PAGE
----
Almost 7 years ago, at age 13, Pharoth came to the gate of Roteang Orphanage crying, with her baby brother Darith in her arms. Their Mother had died and their step father had disappeared, and Pharoth was living with the baby on the earthen floor under an aunt’s house in Roteang village.
She was crying because they had no food-she was making Darith’s feeding with one scoop of formula powder to 11 ounces of water or sometimes just feeding him sugar cane sweetened water. They had no clothes. The aunt would not let her go to school, which she desperately wanted to do, as she had to care for the baby and also work picking about 30 cents worth of morning glory daily for income for her aunt.
After negotiations with the aunt, the Sharing Foundation was allowed to admit Darith to the Orphanage and to provide clothes and supplies for Pharoth to go to the local school and a small amount of money weekly to the aunt to replace Pharoth’s earnings. With a Sharing Foundation generous sponsor who not only covers her school costs, but also provides moral support through quarterly letters, Pharoth was able to attend an English school in Phnom Penh.
When I was invited to keynote and lead workshops at the Cambodian Bloggers Summit this summer, I collected technology and nonprofit t-shirts to bring over. People responded generously. (so genersously that I had to pay for an extra suitcase to carry over all the t-shirts that were donated) and had enough extras to bring to the children in the orphanage.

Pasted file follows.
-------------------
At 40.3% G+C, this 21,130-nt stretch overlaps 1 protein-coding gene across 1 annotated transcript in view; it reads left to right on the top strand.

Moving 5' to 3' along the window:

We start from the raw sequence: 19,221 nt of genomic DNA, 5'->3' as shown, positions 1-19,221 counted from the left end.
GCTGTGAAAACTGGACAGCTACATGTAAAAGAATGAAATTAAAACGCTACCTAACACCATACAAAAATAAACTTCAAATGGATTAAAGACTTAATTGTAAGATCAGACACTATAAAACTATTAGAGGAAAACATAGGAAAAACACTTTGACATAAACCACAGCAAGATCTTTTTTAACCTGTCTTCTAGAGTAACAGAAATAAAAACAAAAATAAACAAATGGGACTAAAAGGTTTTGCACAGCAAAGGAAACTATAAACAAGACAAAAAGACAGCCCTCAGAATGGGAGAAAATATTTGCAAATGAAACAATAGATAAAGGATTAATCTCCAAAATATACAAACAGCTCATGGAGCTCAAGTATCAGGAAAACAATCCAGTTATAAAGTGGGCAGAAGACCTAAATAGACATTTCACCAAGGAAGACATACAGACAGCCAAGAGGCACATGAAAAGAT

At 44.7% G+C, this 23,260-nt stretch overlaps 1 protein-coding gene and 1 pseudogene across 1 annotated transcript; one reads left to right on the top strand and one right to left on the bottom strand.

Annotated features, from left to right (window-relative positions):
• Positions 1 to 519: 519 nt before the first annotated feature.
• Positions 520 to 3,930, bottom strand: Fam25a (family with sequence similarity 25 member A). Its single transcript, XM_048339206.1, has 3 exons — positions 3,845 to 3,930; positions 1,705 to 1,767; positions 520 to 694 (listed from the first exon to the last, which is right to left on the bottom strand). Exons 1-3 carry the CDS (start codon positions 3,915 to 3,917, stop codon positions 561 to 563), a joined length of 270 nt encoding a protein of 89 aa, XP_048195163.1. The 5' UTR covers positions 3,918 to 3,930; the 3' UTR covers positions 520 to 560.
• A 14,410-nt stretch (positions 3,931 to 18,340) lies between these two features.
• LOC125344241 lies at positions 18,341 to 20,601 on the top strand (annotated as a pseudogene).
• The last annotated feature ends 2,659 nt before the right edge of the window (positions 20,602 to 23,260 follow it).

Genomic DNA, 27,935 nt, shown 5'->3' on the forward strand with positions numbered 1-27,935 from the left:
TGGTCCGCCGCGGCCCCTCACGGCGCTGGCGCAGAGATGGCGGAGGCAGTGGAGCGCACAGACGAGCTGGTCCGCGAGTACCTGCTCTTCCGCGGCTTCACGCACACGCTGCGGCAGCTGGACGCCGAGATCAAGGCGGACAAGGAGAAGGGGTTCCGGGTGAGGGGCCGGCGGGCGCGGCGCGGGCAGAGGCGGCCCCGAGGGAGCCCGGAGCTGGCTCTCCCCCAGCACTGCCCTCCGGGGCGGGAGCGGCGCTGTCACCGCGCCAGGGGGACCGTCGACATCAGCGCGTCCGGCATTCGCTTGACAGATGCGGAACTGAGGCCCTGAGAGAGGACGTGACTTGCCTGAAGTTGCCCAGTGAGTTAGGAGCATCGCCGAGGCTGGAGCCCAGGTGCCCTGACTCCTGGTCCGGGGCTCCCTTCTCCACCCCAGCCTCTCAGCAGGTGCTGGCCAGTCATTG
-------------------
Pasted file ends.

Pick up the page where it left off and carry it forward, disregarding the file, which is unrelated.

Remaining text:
One of the most generous t-shirt donations came from Citizen Agency from Tara Hunt and Chris Messina packed up a big box with coveted Web2.0 t-shirts , including Tara's foo camp t-shirt that you now see Pharoh wearing.
There has already been over $20,000 for the Sharing Foundation's America's Giving Challenge raised through the unselfish giving of over 750 people like Tara Hunt and Chris Messina. If you have not yet donated $10 (or more) to this important cause, there is only 48 hours left to donate and change a Cambodian child's life!